later date in other sections.
To remove an input
To remove the new input gesture you have created (or want to
change to a new shortcut key), locate the section and shortcut you
want to remove. For example Miscellaneous/quits NVDA section.
Locate the new input gesture/shortcut key you had created before.
For example the Insert key + the letter X that you had previously
used. Once there, Tab to the remove button and press Enter. Tab
again to the ok button and press Enter and now the shortcut
key/input gesture should be removed. You will only be left with
the default input gesture/shortcut key (for example the Insert key
+ Q that was there originally).
Viewing the log in NVDA for errors
Under the tools section, there is a view log menu. This is used to
iron out problems with NVDA (when running other programmes) as
they occur. You can see why things are happening or why there are
errors within the programme you are using. When you scan down the
log that has been created, you will see it has tracked your key
presses, and down a bit further see where NVDA is having problems
with that particular programme. If you are an advanced user, you
may save the log and make a ticket up on the NVDA project website.
You will need to give as much information as you can when making a
ticket, so that the problem can be ironed out. For example, the
type of operating system, browser's name and version if known, or
programme you were using at the time, and how to recreate the
problem, so it can be fixed. The log will have to be attached to
the new ticket to have it looked at. The ticket section can be
found under the documentation link on the website. You can also
press the Insert key and the F1 key to bring up the log viewer.
Use the Alt and F4 key to close it after viewing.
Resetting NVDA back to its
Once in a blue moon the NVDA.ini file (the main
settings/preference file) may become corrupted. In most cases,
you used to have to uninstall NVDA and its settings, then
reinstall NVDA again. You would have had to locate the nvda.ini
file and delete it out. In the latest release of NVDA 2012.3,
this doesn't have to be done now. It is now possible to reset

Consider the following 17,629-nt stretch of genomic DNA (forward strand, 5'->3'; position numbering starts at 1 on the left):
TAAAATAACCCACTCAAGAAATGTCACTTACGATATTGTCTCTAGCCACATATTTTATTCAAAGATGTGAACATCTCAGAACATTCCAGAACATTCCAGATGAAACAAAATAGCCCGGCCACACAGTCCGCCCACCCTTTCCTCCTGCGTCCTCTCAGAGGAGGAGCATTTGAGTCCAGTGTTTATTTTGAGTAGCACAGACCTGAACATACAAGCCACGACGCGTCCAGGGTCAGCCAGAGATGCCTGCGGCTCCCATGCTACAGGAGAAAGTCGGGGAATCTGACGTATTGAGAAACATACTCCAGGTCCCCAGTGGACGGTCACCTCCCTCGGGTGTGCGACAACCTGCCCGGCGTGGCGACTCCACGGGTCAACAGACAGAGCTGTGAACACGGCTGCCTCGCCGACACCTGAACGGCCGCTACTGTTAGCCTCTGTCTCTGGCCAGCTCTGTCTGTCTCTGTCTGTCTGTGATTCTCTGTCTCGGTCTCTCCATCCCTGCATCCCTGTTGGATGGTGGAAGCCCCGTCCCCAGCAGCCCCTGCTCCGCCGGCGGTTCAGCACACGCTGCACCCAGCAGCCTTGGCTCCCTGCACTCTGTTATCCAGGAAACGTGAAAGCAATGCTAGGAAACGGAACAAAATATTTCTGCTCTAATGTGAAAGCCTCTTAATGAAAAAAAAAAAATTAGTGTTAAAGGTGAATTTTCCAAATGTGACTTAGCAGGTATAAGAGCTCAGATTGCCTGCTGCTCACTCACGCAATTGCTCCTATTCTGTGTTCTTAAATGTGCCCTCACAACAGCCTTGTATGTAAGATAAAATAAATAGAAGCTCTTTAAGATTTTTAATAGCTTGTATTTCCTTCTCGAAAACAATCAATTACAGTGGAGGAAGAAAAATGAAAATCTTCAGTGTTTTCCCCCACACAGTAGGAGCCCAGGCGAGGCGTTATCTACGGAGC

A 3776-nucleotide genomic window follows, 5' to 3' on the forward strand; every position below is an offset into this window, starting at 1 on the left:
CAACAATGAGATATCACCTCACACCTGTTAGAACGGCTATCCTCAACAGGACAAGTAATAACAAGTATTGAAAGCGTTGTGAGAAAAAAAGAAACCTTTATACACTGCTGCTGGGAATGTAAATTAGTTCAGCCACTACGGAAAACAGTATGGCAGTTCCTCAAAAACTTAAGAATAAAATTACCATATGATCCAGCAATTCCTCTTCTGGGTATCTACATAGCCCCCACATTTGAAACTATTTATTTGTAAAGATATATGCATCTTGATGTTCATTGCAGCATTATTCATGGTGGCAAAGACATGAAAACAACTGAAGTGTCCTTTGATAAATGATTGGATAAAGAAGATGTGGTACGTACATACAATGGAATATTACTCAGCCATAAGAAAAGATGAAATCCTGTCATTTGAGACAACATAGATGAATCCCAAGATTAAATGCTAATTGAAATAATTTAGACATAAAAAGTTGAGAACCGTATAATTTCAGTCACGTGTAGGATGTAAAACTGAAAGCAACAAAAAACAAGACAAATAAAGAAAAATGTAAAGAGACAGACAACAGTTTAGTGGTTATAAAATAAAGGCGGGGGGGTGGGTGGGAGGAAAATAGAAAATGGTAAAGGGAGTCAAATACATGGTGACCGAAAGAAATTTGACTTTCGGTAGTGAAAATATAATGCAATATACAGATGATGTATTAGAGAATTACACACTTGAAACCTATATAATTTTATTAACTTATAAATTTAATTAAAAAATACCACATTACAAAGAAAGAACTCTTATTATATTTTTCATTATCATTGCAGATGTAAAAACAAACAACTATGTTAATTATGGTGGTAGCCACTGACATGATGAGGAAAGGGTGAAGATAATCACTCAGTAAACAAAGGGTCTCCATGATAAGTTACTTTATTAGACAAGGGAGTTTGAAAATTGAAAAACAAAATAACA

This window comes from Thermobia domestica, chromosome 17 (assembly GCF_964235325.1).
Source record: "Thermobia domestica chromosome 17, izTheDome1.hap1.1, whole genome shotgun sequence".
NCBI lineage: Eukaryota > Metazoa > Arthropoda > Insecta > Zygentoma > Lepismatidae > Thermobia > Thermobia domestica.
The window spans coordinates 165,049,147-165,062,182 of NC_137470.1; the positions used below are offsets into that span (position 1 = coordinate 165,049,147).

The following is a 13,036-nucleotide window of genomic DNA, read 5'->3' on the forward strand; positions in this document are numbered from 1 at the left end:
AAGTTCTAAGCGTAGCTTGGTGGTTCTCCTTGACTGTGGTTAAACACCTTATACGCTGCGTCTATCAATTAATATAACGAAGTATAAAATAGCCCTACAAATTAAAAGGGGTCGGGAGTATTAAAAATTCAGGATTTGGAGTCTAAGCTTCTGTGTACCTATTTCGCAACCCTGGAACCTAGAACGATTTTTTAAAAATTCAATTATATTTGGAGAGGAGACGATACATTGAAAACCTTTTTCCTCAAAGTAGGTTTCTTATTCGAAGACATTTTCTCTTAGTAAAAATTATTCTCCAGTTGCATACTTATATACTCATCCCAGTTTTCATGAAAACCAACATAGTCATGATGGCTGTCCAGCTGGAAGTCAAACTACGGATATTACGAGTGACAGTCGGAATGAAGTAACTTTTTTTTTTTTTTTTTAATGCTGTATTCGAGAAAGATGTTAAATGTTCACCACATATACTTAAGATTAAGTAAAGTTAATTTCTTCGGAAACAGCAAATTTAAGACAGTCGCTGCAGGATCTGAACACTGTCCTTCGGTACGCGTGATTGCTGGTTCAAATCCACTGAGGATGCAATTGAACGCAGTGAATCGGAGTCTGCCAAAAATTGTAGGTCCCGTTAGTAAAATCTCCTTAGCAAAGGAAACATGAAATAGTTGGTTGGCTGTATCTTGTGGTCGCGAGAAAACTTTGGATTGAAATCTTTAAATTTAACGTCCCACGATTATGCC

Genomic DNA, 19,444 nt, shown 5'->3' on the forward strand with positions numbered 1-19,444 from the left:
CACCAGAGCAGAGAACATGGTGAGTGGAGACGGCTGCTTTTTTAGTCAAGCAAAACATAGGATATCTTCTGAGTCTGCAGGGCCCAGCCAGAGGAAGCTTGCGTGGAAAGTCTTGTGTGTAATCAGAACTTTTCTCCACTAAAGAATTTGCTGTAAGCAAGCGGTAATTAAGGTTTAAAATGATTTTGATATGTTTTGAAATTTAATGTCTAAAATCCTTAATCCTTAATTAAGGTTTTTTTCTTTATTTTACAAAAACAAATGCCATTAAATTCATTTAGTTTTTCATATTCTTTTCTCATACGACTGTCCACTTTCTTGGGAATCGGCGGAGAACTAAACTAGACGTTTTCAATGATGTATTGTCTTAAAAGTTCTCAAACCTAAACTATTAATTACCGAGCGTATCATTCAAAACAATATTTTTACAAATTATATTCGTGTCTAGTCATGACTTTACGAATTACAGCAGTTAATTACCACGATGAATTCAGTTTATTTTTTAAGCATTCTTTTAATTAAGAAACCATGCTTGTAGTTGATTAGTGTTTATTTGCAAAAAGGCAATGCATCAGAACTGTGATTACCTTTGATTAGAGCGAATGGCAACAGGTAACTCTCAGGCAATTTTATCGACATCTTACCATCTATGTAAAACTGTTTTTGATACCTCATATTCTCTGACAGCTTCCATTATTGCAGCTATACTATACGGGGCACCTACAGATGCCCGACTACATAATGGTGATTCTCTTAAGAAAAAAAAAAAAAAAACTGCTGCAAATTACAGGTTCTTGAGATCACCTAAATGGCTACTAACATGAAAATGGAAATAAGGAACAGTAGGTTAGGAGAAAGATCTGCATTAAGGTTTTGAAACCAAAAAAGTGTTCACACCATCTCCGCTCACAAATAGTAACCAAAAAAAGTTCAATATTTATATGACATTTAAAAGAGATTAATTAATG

NVDA's configuration to factory defaults - either by pressing
NVDA+Ctrl+R three times quickly, or by choosing Reset to Factory
Defaults (from the NVDA menu).
Reporting bugs to the
project for fixing
In most cases, the average
user wouldn't normally report bugs to be fixed in future
releases. There are usually a group of people who will test
the code for the screen reader before you use it. These
programmes of code being worked on (before an official
release) are called snapshots. In short, they are like taking
photos of the project once a day, of any code changes.
This is where new features may be put in, bugs fixed for other
programmes or new ideas tried out. Once in a blue moon some
bugs may be found in the stable release.
If you would like to report any of these bugs (if found), you
will need to do the following. For this example, we will use
buggy voices. If you are lucky enough that it records a
problem without losing speech all together, you can take the
following steps. Press the Insert key and the F1 key.
This will bring up the NVDA log viewer. You will see lines of
code that you will quite possibly not be able to understand
unless you are a developer. After a while, you may pick some
of this up. In the log, it will record what keys you have
pressed, what programme you were using and where it had
problems. This log will have to be saved. Press the Alt key,
(a file menu will drop down), then arrow down to save as. Save
it to your desktop or somewhere easy to find. You can
name the file as well if you want to. Once this has been done,
you will need to go up to the NVDA project website. Under the
developers link (or when you click on it) you will be taken to
another page. Look for the section that says issue tracker. It
will explain how to look for tickets. These tickets may be for
new features, bugs to be ironed out in other programmes and so
on. The bug you find may already have been reported by someone
else. These tickets can be added to. If it is a new bug
that has been found, a ticket will have to be done. Give as
much information as you can. (For example, the NVDA version,
the programme used when it crashed, what you were doing when
it crashed, the operating system and so on). They need
as much information as you can give them to try and fix the
problem you are having. Follow the directions given under the
issue tracker to make a ticket or to add to one. If you are
not sure (or would like someone else to do it) ask someone on
the lists and in most cases they may do it for you if you are
unsure of what to do.
To help catch some of these problems, the first thing you will
need to do is press the Insert key and the letter N, the
preferences menu will come up. Arrow down to the preferences
menu, then arrow right to the general settings menu, then
press Enter. The next screen that comes up, tab down to log in
level, and change that to debug. It is a combo box that is
usually set to info. Make sure you save your settings.